The future of the New Ross Albatros Fertiliser Factory hung in the balance this week as management unofficially head that one of the company’s six trade unions has rejected their re-organisation programme in a ballot of all unionised employees held on Tuesday last.
Following what the Managing Director, Mr. Anton Rakers, called “a final proposal” by the company, the unions had agreed to hold a ballot to decide whether to accept or reject the firm’s rationalisation programme, which includes the laying off of 70 of the workforce, and it was then stipulated that the implementation of these proposals was dependent on their acceptance by all the unions.
While no official result has yet been issued, and is unlikely to be known until a meeting scheduled to be held between union, management and the Congress of Trade Unions on Friday, in a statement issues on Wednesday afternoon, management said that they had been unofficially informed by one of the trade unions that their proposals had been rejected and added that they were “gravely concerned” for the future of the company.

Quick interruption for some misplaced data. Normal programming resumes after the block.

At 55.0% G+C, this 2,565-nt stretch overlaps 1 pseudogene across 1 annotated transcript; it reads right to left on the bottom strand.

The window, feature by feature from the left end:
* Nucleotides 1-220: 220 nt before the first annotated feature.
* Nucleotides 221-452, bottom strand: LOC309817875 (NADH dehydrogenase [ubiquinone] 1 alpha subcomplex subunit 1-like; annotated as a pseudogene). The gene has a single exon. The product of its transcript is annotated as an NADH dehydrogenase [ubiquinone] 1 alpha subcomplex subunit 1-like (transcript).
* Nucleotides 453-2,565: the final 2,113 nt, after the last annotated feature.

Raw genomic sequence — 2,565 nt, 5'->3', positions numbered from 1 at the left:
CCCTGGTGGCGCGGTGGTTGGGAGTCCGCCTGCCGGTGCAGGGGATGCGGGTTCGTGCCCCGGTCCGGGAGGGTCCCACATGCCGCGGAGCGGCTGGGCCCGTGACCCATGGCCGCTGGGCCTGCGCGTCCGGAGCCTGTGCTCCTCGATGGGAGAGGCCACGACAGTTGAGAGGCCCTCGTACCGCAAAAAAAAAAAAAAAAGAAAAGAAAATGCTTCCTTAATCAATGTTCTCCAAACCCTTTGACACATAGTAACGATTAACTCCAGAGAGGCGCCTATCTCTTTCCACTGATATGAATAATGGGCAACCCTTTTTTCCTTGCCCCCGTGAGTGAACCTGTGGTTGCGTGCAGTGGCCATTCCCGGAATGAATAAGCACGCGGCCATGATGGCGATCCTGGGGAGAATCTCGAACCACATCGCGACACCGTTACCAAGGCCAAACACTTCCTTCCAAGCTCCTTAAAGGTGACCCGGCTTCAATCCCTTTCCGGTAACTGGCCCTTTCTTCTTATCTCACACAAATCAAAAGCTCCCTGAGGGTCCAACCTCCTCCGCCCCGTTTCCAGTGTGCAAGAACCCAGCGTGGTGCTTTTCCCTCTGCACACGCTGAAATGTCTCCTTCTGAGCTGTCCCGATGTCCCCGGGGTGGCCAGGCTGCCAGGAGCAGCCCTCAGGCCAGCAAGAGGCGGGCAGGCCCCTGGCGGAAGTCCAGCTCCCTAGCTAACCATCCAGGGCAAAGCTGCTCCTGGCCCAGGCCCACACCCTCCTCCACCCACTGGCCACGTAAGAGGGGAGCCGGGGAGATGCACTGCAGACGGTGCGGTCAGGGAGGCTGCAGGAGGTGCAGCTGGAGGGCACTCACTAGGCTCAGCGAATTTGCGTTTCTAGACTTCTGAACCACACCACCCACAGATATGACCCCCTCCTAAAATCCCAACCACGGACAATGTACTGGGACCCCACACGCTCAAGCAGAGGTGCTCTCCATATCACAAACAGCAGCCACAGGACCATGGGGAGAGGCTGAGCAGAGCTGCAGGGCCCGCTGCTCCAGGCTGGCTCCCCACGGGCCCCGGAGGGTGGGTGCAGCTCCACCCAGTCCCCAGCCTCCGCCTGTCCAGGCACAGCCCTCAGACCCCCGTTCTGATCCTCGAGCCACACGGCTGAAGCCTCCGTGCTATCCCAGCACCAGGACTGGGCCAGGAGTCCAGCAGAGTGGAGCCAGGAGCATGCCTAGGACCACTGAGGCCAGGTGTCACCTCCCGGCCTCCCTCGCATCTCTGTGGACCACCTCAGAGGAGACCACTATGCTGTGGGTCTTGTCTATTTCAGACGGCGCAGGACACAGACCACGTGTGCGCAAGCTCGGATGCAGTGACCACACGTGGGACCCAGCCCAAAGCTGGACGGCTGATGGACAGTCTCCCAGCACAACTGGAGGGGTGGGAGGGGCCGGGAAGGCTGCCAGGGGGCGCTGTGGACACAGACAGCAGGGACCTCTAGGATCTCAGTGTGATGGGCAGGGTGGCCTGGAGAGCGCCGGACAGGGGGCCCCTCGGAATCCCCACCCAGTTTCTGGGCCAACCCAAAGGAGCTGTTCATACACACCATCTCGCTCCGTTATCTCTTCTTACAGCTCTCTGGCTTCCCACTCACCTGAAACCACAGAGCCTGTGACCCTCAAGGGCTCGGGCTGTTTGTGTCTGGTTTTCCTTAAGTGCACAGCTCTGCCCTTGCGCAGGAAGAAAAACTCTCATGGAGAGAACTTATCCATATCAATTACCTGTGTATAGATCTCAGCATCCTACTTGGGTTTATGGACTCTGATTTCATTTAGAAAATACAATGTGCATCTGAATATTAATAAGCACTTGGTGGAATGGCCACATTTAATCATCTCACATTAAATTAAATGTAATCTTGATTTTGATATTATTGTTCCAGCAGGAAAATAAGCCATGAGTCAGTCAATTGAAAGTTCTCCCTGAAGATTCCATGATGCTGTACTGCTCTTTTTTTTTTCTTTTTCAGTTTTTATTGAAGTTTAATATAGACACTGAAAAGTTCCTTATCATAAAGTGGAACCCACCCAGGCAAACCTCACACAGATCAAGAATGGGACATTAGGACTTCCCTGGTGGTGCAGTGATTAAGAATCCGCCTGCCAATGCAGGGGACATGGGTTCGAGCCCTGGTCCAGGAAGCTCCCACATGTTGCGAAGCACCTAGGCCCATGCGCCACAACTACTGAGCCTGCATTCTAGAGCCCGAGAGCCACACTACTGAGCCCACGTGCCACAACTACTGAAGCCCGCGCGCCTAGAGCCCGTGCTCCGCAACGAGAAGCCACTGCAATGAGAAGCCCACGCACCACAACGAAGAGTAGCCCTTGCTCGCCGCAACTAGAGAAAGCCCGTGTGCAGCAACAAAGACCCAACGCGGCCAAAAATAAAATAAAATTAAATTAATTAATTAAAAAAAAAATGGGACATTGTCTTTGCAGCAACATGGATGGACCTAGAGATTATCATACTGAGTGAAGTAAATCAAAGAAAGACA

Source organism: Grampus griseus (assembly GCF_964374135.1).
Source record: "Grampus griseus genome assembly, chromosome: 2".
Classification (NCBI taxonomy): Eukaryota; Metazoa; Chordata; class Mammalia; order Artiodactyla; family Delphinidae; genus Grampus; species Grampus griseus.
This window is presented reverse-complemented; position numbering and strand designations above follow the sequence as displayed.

The firm’s statement said that: “Following a meeting held on 24th August, 1984, details of the company’s final proposals regarding the re-organisation programme were balloted upon on Tuesday, 4th September. The implementation of these proposals was dependent on their acceptance by all the trade unions represented in the company.
“We have not yet been officially informed of the result of the ballot, but one of the trade unions has unofficially informed us that they have rejected the proposals. The company are presently examining the situation and are gravely concerned for the future.”
Secret ballots were held within each of the six unions and the individual trade union results have been sent to the Congress of Trade Unions for over-all assessment. Mr. Rakers has said previously that the rationalisation programme being proposed by the company is “absolutely necessary” if the Dutch-owned firm is to avoid total collapse.